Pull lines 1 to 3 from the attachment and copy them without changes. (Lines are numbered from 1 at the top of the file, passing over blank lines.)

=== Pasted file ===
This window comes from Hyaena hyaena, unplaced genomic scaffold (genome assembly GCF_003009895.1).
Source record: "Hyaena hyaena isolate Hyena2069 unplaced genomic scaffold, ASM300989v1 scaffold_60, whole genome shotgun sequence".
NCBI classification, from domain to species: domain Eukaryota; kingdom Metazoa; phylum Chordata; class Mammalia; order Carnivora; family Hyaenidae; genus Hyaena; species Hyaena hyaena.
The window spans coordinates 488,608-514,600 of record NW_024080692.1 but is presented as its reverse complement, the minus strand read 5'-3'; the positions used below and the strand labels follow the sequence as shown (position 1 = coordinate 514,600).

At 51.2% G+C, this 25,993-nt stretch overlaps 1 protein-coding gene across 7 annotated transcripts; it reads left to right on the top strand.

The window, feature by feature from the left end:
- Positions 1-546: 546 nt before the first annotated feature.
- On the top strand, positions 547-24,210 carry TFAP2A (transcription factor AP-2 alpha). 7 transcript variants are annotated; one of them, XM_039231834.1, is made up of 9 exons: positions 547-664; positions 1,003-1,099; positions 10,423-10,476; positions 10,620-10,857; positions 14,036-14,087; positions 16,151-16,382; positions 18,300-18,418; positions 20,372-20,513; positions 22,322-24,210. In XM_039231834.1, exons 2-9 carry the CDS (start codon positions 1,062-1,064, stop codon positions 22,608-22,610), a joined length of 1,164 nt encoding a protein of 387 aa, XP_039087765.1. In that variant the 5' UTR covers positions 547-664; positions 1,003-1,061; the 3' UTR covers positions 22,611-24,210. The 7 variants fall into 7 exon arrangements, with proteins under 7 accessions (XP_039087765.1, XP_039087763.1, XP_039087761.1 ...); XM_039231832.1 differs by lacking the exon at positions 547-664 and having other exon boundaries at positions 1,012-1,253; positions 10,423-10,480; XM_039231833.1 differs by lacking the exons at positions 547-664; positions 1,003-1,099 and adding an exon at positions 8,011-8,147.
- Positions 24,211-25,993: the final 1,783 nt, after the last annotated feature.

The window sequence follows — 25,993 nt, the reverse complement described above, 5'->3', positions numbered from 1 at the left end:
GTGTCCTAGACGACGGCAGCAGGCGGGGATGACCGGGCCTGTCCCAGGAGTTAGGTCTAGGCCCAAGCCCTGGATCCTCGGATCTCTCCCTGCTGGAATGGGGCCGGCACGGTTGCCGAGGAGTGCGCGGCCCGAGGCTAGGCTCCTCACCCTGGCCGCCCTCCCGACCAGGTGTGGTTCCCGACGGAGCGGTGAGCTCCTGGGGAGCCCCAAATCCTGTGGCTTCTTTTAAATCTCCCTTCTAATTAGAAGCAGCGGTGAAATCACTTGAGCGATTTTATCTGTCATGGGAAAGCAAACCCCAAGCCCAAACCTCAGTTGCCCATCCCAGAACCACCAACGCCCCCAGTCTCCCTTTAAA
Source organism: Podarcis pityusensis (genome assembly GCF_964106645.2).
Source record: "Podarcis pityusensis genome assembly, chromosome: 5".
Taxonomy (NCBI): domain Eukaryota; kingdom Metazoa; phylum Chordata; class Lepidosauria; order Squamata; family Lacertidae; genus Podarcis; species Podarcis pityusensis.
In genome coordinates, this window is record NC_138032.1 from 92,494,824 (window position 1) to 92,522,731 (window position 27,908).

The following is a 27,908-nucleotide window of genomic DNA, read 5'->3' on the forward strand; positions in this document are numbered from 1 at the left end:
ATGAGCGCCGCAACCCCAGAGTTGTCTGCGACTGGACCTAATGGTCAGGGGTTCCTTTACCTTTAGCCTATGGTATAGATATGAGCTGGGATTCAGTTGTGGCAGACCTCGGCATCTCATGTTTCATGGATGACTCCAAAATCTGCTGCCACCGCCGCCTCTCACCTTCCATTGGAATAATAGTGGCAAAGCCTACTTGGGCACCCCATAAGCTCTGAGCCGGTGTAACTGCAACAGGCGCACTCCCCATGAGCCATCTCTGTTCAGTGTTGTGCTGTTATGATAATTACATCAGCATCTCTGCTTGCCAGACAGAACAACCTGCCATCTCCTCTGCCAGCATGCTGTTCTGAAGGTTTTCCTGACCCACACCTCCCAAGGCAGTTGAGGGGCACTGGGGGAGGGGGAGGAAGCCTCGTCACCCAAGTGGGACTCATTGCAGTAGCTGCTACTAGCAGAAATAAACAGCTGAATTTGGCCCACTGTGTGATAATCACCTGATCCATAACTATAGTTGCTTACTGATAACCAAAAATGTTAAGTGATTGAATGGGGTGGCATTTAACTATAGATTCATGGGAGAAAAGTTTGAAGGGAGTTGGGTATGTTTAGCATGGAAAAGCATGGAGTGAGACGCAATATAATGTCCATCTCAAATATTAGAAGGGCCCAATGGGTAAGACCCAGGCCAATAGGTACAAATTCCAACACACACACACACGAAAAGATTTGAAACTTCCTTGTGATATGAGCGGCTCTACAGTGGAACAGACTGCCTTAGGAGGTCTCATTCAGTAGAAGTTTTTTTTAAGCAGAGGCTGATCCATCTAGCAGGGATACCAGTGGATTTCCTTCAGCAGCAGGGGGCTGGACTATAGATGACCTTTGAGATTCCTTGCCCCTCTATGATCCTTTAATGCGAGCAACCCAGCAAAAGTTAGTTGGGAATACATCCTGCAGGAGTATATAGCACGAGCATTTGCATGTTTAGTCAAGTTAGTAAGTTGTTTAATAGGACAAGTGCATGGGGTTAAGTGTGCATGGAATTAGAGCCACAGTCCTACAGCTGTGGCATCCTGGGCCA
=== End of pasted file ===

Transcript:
This window comes from Hyaena hyaena, unplaced genomic scaffold (genome assembly GCF_003009895.1).
Source record: "Hyaena hyaena isolate Hyena2069 unplaced genomic scaffold, ASM300989v1 scaffold_60, whole genome shotgun sequence".
NCBI classification, from domain to species: domain Eukaryota; kingdom Metazoa; phylum Chordata; class Mammalia; order Carnivora; family Hyaenidae; genus Hyaena; species Hyaena hyaena.